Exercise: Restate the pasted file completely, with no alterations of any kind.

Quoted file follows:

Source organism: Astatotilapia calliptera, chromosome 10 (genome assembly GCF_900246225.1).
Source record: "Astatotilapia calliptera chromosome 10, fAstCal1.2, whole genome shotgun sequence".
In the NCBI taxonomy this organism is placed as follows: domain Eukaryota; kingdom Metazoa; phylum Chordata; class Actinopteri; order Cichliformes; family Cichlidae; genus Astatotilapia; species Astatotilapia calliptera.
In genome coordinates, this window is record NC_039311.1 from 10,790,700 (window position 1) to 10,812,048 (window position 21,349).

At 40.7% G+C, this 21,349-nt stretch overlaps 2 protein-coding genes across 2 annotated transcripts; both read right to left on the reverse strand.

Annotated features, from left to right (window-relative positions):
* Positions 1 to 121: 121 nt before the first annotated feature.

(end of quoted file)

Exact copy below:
Source organism: Astatotilapia calliptera, chromosome 10 (genome assembly GCF_900246225.1).
Source record: "Astatotilapia calliptera chromosome 10, fAstCal1.2, whole genome shotgun sequence".
In the NCBI taxonomy this organism is placed as follows: domain Eukaryota; kingdom Metazoa; phylum Chordata; class Actinopteri; order Cichliformes; family Cichlidae; genus Astatotilapia; species Astatotilapia calliptera.
In genome coordinates, this window is record NC_039311.1 from 10,790,700 (window position 1) to 10,812,048 (window position 21,349).

At 40.7% G+C, this 21,349-nt stretch overlaps 2 protein-coding genes across 2 annotated transcripts; both read right to left on the reverse strand.

Annotated features, from left to right (window-relative positions):
* Positions 1 to 121: 121 nt before the first annotated feature.